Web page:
The Story Behind “O Holy Night”

(A re-post from a blog post a couple of years ago)
There are several Christmas carols that we love to sing during the Christmas season and all of them touch our hearts. leading up to Christmas, I am going to post a few of the stories behind the carols.
God uses all people. We know that is true but in reality, at times, it’s difficult to comprehend. An example is one of our favorite Christmas carols… God used a man who wasn’t even active in church and a Jewish man.. to give us one of our favorite Christmas carols.
It was 1847. A man in a small French town was asked by the Priest to write a poem for the Christmas Eve service. Using the gospel of Luke as his guide, he imagined being present the night the Christ child was born. This thought inspired him and he wrote a poem that he entitled, “Cantique De Noel.”
He thought his poem needed music so, he asked a friend of his who was Jewish, to put the poem to music. So… a Jewish man is being asked to provide music for a poem about the birth of Jesus. He did and the song was performed for the first time at the Christmas Eve service.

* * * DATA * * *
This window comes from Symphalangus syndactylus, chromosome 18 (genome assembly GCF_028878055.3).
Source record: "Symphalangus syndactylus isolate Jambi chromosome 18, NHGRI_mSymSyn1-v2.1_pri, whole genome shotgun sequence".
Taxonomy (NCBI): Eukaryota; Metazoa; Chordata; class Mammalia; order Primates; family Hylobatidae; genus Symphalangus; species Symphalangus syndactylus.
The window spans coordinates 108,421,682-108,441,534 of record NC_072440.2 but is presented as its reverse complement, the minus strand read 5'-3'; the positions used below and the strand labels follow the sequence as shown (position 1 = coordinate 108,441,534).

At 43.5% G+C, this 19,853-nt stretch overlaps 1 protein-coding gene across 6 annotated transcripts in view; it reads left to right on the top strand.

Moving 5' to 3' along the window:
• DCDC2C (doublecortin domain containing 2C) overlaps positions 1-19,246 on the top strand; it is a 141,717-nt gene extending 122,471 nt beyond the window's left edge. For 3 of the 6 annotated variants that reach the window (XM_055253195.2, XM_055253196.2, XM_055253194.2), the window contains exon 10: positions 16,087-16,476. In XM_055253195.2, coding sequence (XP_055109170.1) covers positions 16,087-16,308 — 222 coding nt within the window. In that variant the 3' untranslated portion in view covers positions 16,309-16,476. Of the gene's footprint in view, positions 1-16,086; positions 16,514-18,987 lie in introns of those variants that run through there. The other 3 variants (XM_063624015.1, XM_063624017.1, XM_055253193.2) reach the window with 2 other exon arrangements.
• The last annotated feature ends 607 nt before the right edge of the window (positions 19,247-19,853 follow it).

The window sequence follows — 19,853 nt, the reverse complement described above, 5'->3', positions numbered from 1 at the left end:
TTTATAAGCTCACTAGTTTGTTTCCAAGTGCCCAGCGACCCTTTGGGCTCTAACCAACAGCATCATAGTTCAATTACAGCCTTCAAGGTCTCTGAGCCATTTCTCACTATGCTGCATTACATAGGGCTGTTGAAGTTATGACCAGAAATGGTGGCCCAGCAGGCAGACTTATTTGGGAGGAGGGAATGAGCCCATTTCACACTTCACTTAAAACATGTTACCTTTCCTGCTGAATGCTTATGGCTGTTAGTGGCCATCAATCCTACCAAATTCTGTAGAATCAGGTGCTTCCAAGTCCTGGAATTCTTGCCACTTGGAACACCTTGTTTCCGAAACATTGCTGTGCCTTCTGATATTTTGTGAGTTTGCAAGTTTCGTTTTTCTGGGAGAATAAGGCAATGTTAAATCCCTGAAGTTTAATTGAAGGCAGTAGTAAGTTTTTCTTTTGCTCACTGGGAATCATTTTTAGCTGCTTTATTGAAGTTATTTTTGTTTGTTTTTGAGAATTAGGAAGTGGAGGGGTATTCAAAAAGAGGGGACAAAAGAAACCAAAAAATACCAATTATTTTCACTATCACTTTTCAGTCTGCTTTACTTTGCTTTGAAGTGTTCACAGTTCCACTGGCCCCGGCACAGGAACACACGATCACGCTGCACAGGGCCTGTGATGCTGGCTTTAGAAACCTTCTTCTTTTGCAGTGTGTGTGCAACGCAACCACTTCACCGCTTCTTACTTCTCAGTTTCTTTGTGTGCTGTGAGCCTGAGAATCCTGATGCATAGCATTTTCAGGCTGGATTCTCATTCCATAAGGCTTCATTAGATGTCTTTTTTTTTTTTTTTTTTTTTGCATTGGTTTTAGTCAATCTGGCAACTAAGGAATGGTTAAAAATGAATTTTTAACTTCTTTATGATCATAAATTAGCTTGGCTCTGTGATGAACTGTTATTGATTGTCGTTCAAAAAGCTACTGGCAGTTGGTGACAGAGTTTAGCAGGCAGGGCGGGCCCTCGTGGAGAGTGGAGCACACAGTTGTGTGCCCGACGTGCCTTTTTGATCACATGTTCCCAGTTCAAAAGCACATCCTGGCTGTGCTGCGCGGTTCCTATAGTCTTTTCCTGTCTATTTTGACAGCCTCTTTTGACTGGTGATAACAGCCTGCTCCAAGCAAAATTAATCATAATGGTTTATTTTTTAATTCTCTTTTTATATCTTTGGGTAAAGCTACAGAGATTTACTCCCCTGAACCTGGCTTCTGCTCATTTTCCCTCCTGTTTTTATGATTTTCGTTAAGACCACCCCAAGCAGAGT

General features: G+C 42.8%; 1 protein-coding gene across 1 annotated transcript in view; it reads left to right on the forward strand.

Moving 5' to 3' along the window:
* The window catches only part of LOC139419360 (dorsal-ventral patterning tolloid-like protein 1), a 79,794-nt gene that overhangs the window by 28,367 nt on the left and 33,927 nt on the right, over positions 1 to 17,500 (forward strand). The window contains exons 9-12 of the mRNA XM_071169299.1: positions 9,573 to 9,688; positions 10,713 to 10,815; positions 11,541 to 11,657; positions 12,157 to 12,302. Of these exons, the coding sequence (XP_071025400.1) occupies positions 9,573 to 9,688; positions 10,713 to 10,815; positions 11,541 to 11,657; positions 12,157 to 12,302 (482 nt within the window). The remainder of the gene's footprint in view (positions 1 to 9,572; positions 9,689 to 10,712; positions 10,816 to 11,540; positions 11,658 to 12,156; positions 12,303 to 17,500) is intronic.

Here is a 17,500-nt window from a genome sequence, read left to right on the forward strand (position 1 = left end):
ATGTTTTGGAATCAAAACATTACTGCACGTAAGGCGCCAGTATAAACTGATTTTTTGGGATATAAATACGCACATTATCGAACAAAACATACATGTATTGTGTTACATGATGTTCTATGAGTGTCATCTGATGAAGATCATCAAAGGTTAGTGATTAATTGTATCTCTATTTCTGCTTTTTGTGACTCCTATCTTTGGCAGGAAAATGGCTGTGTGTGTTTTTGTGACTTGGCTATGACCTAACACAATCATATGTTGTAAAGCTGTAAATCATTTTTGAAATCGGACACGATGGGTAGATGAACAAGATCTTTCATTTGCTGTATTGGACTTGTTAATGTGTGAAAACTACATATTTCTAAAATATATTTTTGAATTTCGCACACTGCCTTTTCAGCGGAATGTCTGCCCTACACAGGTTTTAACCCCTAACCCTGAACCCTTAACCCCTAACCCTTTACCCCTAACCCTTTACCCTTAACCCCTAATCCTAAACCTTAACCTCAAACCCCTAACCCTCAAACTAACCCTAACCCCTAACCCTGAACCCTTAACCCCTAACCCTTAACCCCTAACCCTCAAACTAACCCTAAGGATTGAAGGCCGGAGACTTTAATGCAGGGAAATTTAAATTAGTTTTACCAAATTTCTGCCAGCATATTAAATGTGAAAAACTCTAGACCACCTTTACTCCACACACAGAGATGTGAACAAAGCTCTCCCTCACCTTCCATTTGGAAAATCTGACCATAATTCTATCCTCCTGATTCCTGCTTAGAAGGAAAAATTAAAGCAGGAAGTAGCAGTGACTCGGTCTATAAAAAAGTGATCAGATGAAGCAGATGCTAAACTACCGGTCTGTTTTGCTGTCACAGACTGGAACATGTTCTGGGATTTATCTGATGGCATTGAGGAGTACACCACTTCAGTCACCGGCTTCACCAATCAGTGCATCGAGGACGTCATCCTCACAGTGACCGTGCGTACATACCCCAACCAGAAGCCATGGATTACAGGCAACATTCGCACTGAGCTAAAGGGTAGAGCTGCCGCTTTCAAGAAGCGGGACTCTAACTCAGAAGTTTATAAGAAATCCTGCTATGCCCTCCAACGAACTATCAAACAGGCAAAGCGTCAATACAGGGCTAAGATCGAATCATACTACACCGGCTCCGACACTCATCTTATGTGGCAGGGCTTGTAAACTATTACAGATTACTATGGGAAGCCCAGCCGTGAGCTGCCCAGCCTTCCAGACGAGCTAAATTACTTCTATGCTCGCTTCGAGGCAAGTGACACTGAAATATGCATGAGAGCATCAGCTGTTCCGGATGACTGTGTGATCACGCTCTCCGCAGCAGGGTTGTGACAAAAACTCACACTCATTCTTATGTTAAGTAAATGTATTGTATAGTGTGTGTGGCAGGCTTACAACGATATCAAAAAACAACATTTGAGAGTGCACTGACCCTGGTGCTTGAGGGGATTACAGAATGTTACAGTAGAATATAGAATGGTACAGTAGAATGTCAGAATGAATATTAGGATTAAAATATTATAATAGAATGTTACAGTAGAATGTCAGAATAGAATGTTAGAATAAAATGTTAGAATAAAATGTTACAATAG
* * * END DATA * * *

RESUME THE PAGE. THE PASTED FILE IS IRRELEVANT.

The response to the song was such that it was sung for years until it was banned by the church because the man who supplied the music became a socialist. Halfway around the globe, in the United States, the song was discovered by another Minister who was a strong abolitionist. He changed the title to an English title and the song caught on.. especially in the north.
Years later, in 1906, Reginald Fessenden, a University professor in Pittsburgh did something that until then was felt impossible… He spoke into a microphone and his voice was heard by thousands. He read the Christmas story from the gospel of Luke and then.. on this historic occasion, he took his violin and played a violin solo that was heard by thousands of people. The song they heard on that historic night is a song that touches our hearts every time we hear it.. It is…
“O Holy NIght, The stars are brightly shining.
It is the night of the dear Savior’s birth.
Long lay the world in sin and error pining
Till He appeared and the soul felt its worth.
A thrill of hope, the weary soul rejoices
For yonder breaks a new and glorious morn.”

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